GRAND RAPIDS, MI – Dealer John M. Leese heads an unusual dualing – a Cadillac store (one of the nation’s oldest) and a Lexus dealership.

That’s a rare combination of luxury-brand rivals. But he’s made it work here in this western Michigan city.

Harvey Cadillac dates to 1901. Leese is the fourth owner of the 106-year-old store. Ward’s interviewed him at Harvey Lexus next door.

Ward’s: How did you come to own Harvey Cadillac?

Leese: I started working here at the age of 18 as a janitor, sweeper, porter; you name it. I was enrolled at Northwood Institute in Midland, MI, and was doing my on-the-job training here for owner Harvey Duthler. I married Harvey’s daughter, Mary, went into sales and worked my way up to the principal’s office when he retired. Harvey’s 81 now but still drops by every day to see how things are going.

Ward’s: Your store is on one of the busiest auto-row streets. How did this strip develop?

Leese: The first dealers clustered in downtown Grand Rapids, as in most cities. It is Michigan’s second-largest city. When 28th Street was opened for business development, most of us moved there over the years. It’s the second busiest street in Michigan, out-trafficked only by Telegraph Road in the Detroit metro market. It’s better for dealers to be near each other.

Ward’s: When did Harvey Duthler decide to diversify his brands, and with what?

Leese: We had three Saturn stores, all in southwestern Michigan. After we took on Hummer and built a dedicated building next door to Harvey Lexus, we decided to sell the Saturn stores lest we become too stretched out. The buyer was Dave Fischer’s group based in Detroit.

Ward’s: How did Lexus come to a Cadillac store?

Leese: Our Lexus store opened next to Harvey Cadillac in 1990. Toyota realized in creating the Lexus franchise that it needed premium-brand dealers with high customer-service ratings. We had the highest reputation in western Michigan, were doing very well with Cadillac and never dreamed, frankly, that Lexus would become Cadillac’s big rival. (Note: Neither did General Motors.)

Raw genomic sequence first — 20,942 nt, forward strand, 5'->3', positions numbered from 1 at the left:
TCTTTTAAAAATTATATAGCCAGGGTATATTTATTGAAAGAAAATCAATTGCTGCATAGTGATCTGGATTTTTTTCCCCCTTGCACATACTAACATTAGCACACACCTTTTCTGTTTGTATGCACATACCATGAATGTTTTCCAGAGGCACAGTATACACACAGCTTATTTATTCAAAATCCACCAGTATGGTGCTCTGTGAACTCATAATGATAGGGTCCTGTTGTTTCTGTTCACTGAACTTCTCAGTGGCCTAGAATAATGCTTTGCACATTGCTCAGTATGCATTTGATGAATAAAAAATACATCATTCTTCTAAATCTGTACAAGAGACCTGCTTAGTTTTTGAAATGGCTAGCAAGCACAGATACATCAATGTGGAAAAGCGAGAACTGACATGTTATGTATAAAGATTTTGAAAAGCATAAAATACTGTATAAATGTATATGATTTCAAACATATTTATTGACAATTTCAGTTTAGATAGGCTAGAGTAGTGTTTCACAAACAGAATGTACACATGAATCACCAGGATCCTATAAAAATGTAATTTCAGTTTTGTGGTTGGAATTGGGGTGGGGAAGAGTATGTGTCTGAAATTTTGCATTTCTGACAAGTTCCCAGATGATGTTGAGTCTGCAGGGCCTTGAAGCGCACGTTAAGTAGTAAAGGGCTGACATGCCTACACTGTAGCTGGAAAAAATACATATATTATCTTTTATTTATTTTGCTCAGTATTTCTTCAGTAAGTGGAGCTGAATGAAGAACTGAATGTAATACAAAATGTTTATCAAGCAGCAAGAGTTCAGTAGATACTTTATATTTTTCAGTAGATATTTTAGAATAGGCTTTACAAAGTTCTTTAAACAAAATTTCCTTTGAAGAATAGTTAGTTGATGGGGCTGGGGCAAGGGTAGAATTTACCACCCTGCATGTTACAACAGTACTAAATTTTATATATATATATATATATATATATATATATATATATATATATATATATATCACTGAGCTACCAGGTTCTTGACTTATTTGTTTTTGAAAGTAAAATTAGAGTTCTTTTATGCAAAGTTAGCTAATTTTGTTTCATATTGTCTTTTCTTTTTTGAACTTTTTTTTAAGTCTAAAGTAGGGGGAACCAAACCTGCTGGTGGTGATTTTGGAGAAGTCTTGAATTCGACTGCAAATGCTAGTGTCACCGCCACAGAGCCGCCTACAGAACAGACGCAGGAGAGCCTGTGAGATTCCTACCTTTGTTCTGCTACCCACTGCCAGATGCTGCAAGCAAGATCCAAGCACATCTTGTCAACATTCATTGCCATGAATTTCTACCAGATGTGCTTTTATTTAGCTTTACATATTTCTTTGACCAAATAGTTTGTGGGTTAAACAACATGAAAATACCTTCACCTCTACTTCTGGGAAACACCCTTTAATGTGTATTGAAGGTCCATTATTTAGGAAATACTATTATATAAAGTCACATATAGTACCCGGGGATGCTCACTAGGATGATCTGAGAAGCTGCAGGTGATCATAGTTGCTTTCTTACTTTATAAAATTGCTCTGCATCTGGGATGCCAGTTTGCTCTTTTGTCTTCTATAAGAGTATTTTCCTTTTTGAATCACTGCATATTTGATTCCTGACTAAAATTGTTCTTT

Ward’s: Were there any problems as Lexus grew and grew?

Leese: Not many Cadillac stores got Lexus as a dual brand. (Three others are Sewell in Dallas; Potamkin in New York City; and Betts in Des Moines, IA.) GM wrote Lexus off as a weak competitor with only two models at first, a gussied-up Camry (the ES 300) and the LS 400 V-8. How could that pair threaten the “standard of the world”?

Ward’s: Is there any cross-shopping between the two luxury brands?

Leese: Sure, what with Cadillac getting smart with the CTS sports sedan, SLR roadster and Escalade SUV. I’m not sure Cadillac would be going out of the DeVille, DTS, STS track, were it not for Lexus, Infiniti, Acura and Audi going fuller line.

Ward’s: Who got Cadillac out of the DeVille rut?

Leese: No question, it was John Smith who, when he became Cadillac general manager, made it known that Cadillac needed younger buyers or it would be going down the drain, too.

Ward’s: Was there a particular Lexus model that forced Cadillac to go after the youth market?

Leese: Absolutely. The RX 300 (cross/utility vehicle), which came out in 1998.

Ward’s: How are your new-vehicle sales?

Leese: Lexus sales have grown to about 500 units a year, from 300 a few years ago, nearly as many as Cadillac. In a city of about 198,000 people, that’s pretty good.

Ward’s: Are there too many dealers?

Leese: With Lexus, the whole nation has only 221 dealerships. Cadillac has a dealership, dualed with other GM brands in almost every market with a population of about 25,000 or more. That dates back for years and years.

As president of the Grand Rapids Auto Dealers Assn., and head of the oldest continuous Cadillac store in this state, I know all the other Cadillac dealers. None of them wants to quit, and they’re protected by the state franchise law. In Grand Rapids alone, there are four Chevrolet and four Ford dealers. More competition is good for the public but can be tough for so many dealers.

Ward’s: What new models would you like from Lexus and Cadillac?

Leese: Supercars. We already have one from Lexus, the $120,000 LS 600 h hybrid sedan, of which we’ve sold two since August. Cadillac is working on a supersedan, based on the “Sixteen” concept, but with a V-8 engine.